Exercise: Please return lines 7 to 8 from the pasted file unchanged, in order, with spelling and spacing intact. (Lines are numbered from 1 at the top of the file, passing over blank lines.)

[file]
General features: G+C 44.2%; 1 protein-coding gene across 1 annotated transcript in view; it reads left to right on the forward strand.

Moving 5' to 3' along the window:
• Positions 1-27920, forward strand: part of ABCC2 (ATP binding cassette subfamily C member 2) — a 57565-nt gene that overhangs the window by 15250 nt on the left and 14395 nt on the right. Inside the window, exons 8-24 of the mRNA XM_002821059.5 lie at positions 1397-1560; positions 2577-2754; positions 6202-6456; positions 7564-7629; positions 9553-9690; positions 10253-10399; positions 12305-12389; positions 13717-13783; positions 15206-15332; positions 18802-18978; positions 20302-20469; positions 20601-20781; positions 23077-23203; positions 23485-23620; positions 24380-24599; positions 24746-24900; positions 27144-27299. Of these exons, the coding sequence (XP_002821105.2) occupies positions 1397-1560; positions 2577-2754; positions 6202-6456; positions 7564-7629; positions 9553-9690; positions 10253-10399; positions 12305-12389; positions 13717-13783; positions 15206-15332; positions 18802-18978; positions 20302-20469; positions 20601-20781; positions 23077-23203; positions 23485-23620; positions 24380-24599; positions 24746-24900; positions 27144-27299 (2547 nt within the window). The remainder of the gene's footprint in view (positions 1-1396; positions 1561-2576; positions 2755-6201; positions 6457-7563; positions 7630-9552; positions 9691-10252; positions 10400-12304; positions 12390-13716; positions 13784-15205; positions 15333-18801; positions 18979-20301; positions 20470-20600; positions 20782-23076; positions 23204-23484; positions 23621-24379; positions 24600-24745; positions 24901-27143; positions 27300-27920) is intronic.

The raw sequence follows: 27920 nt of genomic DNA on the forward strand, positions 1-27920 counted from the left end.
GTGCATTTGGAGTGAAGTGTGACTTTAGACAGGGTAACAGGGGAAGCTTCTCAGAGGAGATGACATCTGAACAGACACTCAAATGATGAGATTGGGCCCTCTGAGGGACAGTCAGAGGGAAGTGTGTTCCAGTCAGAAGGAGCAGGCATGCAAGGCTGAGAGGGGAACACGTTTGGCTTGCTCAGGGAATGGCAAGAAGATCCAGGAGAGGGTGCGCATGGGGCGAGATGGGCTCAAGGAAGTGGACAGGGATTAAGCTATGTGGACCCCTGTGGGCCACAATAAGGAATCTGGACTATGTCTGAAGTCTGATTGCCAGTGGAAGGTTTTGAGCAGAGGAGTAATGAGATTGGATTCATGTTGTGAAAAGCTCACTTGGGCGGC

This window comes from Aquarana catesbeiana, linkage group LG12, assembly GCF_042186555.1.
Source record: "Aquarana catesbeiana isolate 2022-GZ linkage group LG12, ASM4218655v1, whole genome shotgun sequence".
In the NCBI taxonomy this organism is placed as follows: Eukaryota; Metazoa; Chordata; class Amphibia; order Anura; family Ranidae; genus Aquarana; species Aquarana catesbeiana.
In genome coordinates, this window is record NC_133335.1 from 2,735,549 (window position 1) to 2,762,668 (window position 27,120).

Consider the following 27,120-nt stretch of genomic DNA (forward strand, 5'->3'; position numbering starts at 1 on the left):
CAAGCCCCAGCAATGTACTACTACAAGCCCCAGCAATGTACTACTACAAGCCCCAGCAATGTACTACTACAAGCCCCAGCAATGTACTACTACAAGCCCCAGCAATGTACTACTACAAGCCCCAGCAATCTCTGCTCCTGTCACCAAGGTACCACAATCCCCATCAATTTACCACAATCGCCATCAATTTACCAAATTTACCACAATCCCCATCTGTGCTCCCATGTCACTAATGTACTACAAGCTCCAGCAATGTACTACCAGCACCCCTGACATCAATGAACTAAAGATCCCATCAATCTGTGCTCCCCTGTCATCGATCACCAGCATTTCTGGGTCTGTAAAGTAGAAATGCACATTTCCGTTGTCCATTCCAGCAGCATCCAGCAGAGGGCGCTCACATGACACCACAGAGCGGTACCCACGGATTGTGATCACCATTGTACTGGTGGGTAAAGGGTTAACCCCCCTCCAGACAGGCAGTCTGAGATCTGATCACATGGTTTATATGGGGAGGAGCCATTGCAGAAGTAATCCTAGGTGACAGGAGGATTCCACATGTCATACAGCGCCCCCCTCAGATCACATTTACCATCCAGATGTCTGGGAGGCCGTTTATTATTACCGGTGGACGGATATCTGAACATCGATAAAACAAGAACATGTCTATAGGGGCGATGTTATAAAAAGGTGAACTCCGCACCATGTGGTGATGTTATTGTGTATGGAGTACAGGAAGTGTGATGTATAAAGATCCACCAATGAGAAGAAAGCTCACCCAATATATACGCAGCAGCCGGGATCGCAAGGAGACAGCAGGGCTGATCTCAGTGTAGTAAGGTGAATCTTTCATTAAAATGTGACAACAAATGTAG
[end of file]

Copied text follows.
Source record: "Aquarana catesbeiana isolate 2022-GZ linkage group LG12, ASM4218655v1, whole genome shotgun sequence".
In the NCBI taxonomy this organism is placed as follows: Eukaryota; Metazoa; Chordata; class Amphibia; order Anura; family Ranidae; genus Aquarana; species Aquarana catesbeiana.